Ted Dewan chooses books packed with talking points
Don't Let the Pigeon Drive the Bus By Mo Willems Walker Books pound;9.99
Belonging By Jeannie Baker Walker Books pound;10.99
Orson Blasts Off! By Raul Colon Simon amp; Schuster Children's Books pound;5.99
Ted By Tony DiTerlizzi Simon amp; Schuster Children's Books pound;4.99
Jitterbug Jam: a monster tale Words by Barbara Jean Hicks Pictures by Alexis Deacon Hutchinson pound;10.99
If you enjoy putting on voices, inventing your own commentary, or just shouting a lot, this satchel of picture books will do for you. It offers a combination of dialogue-heavy and wordless texts that work best with a bit of performance or interpretation.
Mo Willems's Don't Let the Pigeon Drive the Bus features a pigeon nagging the reader to allow it to drive the bus, and works best when read with a child who has been invited to shout "No!" at the persistently pesky pigeon.
Its retro American advertising crayon technique, accompanied by a very limited palette, gives it the atmosphere of a classic.
Belonging is a series of Jeannie Baker's painstaking collage reliefs shown through the same window over a generation. She depicts a changing urban scene from grotty wasteland into lively, leafy marvel using natural materials in her collagemodels.
At the heart of the book is the notion that trees and greenery can transform an urban neighbourhood (although it's certainly helped along by gentrification, as coffee shop replaces auto-body workshop).
It's fascinating to watch the central character growing up in her garden while the neighbourhood changes in a convincing progression. Clues in the foreground on the windowsill reveal the girl's age at each point. Whether Belonging is meant to be a quiet manifesto or just wishful thinking, it's enchanting and heartfelt and withstands many repeated "readings", with wide age and reading ability appeal.
After Orson's computer breaks and he's forced to use his imagination instead, Orson goes on an Arcticspace adventure. Orson Blasts Off! is all colour-coded dialogue between Orson and his jack-in-the-box. It's especially good as an advanced key stage 1 school reader to be taken home and read with a parent or carer who can read the part of the jack-in-the-box. It introduces some wordplay, with scientific and idiomatic terms that are amusing when taken literally. Authorillustrator RaNol Col"n uses an appealing combination of crayon pastels and textured paper, which gives the story a dream-like atmosphere reminiscent of Ian Beck's work.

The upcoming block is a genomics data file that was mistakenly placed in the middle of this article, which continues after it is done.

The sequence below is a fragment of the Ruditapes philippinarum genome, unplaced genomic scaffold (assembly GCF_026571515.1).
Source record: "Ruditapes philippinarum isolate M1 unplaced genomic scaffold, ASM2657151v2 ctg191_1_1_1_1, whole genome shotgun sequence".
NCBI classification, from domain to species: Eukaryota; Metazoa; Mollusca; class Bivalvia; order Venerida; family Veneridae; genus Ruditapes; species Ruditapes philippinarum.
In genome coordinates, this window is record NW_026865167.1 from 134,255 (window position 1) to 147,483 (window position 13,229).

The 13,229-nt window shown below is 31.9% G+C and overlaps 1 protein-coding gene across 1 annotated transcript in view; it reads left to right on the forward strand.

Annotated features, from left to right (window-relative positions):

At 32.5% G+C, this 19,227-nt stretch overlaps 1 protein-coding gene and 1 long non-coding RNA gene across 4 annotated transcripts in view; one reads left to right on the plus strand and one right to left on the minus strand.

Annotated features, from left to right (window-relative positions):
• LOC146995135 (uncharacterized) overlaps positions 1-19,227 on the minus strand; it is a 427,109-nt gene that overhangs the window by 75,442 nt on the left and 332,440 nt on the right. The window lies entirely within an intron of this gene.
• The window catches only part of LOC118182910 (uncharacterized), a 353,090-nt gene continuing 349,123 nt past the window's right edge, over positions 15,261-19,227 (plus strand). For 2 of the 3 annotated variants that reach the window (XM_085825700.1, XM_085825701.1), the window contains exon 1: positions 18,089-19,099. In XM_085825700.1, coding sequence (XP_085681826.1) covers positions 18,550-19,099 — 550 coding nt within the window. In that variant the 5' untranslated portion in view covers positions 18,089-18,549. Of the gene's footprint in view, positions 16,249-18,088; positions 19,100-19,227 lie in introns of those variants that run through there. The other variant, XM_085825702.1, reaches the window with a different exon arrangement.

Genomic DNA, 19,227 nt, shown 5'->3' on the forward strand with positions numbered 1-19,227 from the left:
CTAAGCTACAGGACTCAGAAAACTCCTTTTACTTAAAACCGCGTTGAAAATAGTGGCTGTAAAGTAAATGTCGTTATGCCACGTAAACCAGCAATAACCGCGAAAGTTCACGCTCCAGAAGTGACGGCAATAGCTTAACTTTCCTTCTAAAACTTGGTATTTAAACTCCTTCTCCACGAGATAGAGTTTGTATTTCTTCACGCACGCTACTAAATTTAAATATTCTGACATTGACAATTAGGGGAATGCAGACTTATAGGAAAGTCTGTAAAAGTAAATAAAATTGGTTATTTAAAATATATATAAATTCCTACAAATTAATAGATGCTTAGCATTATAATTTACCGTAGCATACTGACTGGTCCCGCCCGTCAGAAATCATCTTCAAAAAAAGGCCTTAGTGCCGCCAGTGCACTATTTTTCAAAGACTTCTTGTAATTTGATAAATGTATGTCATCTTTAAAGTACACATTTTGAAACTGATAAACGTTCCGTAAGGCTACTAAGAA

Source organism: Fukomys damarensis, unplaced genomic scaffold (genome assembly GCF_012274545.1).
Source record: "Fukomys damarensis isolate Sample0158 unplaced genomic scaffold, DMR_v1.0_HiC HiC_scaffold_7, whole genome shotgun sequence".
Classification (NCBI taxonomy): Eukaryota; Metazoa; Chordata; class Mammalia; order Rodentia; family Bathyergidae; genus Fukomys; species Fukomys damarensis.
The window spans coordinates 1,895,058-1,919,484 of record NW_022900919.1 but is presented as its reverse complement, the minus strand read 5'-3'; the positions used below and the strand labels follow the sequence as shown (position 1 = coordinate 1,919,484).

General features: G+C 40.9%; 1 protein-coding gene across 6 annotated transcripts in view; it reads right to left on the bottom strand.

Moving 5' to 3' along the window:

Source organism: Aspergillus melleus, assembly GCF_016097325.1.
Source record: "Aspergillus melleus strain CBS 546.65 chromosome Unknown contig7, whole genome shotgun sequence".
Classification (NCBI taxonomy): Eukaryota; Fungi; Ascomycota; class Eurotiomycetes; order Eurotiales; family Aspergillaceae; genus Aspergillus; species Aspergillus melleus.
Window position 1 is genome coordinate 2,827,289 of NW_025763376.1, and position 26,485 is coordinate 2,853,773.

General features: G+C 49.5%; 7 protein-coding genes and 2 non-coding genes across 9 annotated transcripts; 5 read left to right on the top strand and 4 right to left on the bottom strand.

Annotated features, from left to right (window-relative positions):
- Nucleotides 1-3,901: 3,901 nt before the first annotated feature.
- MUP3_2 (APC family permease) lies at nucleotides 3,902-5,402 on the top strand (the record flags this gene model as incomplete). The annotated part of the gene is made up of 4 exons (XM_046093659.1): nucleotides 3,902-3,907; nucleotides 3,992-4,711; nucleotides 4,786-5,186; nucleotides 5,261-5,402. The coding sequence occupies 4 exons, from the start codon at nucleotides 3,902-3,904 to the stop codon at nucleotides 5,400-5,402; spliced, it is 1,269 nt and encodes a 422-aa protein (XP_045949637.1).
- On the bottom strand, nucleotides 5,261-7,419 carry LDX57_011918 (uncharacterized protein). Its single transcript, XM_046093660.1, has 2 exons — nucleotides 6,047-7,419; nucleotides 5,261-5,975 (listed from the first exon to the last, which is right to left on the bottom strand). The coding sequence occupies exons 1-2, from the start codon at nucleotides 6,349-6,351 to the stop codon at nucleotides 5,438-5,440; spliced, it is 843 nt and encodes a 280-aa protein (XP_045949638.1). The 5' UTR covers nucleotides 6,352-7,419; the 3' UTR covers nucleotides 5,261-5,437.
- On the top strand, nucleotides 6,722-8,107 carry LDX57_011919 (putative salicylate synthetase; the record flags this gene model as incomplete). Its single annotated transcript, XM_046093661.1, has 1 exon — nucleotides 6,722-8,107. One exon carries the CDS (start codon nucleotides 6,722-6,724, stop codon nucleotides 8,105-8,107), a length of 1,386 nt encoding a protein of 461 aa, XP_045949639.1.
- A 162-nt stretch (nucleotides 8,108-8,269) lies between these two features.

Ted by Tony DiTerlizzi is the story of a father and son and an enormous pink imaginary friend called Ted. Although I found Ted himself a somewhat alarming depiction of what a "real" imaginary friend would look like, his Shrek-like presence is benign, mischievous, and hilarious. The son repeatedly pardons his unintentional naughtiness by claiming it's brought on by Ted (as in Helen Cooper's Little Monster Did It) but the father refuses to play along.
Ted himself, when sent into exile by the father, proclaims that "sometimes when people grow up, they forget how to have fun". Turns out Ted was known to the father by another name when he was a kid and, with a bit of magic, father finds a way to join his son's imaginary play.
Although Ted is emotionally unconvincing at times, the story does hold up as a good parable about shared imagination annealing a parent-child relationship.
Alexis Deacon is a great new British illustration talent, shortlisted for this year's Kate Greenaway medal (for Beegu). His artwork adds an undeserving grace to Barbara Jean Hicks's role-reversal monster story in Jitterbug Jam: a monster tale. The story itself isn't a patch on Deacon's own Beegu, but the artwork introduces the tenderness and pathos that the cliched text lacks.
The story is all told in a first-person ersatz hokum with lots of dialogue, which makes for an interesting counterpoint set against Deacon's limited earthtone palette, gloomily cosy Victorian lighting (as in Maurice Sendak's black-and-white work) and exquisitely expressive figure drawing. Cute and endearing without being at all cloying or sentimental, this book is another bulls-eye for Deacon.